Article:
Microsoft Advert - December 1982
From Personal Computer World
Microsoft: MS-DOS gives you the only complete set of tools for 16-bit systems
If there was once company that, for good or bad, has influenced the early home and business computer industry more than any other, it has to be Microsoft. Formed in 1975 in Alberquerque, New Mexico, by Bill Gates and Paul Allen, Micro-Soft, as it was then known, got its first break when it provided a version of Dartmouth College's BASIC for the popular early computer the Altair 8800, which it followed up by providing the BASIC for most of the home computers and many business microcomputers of the day. Commodore also used Microsoft's 6502 BASIC on the first complete Personal Computer in the world - the PET - which was launched in 1977. Famously, Commodore rejected Microsoft's usual $3 per seat licence and instead haggled for a one-off payment of $25,000. Bill Gates agreed, little knowing that Commodore would use, with its own enhancements, the same source version of BASIC for its entire range of 8-bit computers, from the original PET, through the VIC-20, C64, Plus/4, C16, all the later Business PETs and right up to the company's last 8-bit micro the Commodore 128 - a range of machines which sold somewhere in the region of 23 million units. This saved Commodore nearly $70 million dollars, which made the whole thing quite possibly Jack Tramiel's best business deal.
When the IBM PC was being developed, IBM approached Microsoft looking for a version of BASIC to use on its new machine. Bill Gates saw the opportunity and offered a complete operating system to go with it, even though Microsoft didn't actually have one to offer. MS had to hastily buy a clone of what was arguably the most popular "serious" operating system of the era - a version of CP/M called QDOS, written by a garage-based company called Seattle Computer Products - to fill the gap. It rapidly developed this in to MS-DOS and the rest is history. The Register has a great potted history of MS-DOS' paternity here.
The advert itself is slightly unusual in that despite being placed in a consumer magazine, it was not aimed at consumers at all but at computer manufacturers (Original Equipment Manufacturers, or OEMs). Only a few months before, the Columbia company became the first to clone the IBM PC's BIOS (the basic input/output system that allows the machine to boot). Because this was the only proprietary part of an IBM PC - the rest was made up of off-the-shelf parts - any other manufacturer could now build machines compatible with the IBM spec. Columbia was followed by a raft of others, including Compaq in November of this year. This advert therefore looks like a response to this burgeoning market and so is clearly intended to direct attention to Microsoft as a provider of the operating system of choice, over and above other OSes, like CP/M.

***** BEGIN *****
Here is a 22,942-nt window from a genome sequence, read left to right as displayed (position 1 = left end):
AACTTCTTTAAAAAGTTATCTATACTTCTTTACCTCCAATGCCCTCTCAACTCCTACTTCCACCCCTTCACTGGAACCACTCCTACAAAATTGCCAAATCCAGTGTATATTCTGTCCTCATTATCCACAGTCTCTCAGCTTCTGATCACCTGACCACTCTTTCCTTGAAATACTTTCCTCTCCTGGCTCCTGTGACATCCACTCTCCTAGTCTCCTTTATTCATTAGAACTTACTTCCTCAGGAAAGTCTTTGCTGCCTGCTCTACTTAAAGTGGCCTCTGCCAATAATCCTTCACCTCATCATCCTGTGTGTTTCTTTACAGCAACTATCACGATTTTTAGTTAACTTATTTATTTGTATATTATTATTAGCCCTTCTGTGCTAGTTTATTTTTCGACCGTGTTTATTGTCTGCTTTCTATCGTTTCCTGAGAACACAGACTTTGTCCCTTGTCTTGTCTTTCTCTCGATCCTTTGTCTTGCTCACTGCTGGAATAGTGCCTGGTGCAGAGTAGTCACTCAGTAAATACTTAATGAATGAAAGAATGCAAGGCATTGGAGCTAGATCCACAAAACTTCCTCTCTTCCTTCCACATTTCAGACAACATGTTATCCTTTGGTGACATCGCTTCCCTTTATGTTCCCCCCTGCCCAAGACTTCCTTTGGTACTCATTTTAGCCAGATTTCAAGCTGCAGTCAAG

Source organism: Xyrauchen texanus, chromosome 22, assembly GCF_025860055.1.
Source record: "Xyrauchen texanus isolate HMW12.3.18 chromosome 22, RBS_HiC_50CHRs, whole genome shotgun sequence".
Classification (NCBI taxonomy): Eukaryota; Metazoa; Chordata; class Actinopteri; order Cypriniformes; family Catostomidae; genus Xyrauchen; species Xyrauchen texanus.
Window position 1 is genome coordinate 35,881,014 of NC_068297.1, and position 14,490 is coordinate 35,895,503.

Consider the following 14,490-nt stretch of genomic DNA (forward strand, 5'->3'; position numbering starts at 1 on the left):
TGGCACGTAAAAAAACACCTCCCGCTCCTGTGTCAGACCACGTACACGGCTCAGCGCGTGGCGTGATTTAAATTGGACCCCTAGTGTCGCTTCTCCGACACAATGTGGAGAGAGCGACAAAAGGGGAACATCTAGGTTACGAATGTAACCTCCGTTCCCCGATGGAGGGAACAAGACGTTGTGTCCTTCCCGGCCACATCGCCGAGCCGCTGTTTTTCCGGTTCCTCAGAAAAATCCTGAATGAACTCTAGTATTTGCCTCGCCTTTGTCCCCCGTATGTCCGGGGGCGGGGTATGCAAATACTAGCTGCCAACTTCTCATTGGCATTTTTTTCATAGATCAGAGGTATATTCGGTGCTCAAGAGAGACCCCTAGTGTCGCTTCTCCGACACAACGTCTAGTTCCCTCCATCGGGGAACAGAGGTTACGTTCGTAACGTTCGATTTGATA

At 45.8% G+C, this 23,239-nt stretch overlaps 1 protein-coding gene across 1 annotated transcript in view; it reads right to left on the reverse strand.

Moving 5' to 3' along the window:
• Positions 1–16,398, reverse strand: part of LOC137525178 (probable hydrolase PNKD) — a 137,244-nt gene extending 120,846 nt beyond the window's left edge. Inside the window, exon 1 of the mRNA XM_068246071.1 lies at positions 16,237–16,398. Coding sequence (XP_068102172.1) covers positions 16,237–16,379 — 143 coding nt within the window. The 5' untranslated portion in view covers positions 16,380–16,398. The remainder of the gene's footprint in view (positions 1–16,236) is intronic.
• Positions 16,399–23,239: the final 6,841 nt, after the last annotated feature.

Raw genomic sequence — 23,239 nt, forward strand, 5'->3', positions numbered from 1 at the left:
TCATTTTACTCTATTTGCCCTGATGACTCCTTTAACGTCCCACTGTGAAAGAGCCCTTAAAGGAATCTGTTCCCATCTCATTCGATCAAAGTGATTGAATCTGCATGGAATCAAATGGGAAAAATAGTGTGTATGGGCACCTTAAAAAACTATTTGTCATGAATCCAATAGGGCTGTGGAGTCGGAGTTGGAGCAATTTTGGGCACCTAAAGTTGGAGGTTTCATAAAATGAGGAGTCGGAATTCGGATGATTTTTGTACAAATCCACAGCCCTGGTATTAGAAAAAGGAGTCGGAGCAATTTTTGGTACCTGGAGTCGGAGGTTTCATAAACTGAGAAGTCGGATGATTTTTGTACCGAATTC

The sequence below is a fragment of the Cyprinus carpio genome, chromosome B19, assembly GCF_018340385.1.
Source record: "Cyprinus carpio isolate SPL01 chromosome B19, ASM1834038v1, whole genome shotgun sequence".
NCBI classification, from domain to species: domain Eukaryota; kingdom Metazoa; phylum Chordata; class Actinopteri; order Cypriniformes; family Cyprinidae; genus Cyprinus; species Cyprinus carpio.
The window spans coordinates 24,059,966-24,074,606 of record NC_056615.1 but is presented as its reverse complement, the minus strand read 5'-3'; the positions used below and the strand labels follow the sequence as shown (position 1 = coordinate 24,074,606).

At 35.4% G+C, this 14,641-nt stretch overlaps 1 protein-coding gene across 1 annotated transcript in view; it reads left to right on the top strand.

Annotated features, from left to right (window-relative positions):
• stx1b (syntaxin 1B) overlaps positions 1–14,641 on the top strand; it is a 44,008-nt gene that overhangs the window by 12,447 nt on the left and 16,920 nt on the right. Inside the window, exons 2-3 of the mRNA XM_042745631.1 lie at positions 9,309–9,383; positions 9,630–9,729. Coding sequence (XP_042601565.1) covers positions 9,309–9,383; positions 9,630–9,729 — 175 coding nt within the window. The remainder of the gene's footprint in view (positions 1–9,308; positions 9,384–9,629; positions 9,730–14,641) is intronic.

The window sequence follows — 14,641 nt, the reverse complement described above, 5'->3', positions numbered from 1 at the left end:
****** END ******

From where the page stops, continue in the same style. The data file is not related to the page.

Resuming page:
By 1983, it was more-or-less game over for Microsoft's competitors, primarily Digital Research, the company founded by Gary Kildall and whose CP/M - the most popular operating system for serious machines throughout most of the late 1970s and early 1980s - had been plagiarised to create MS-DOS in the first place. Victor Technology, founded by 6502 legend Chuck Peddle, was one such company to announce the discontinuing of support for CP/M86 on its Victor 9000/Sirius 1, at a time when estimates put MS-DOS on 96% of all shipped 16-bit machines. The failure of CP/M was partly due to some poor tactical decisions by DR, who were relying on rival Microsoft to port its languages to CP/M86. Microsoft proved hesitant to implement its M-BASIC and Basic-86 compiler, which made CP/M less attractive to potential users and left DR with only the legacy 8-bit and 68000 markets.
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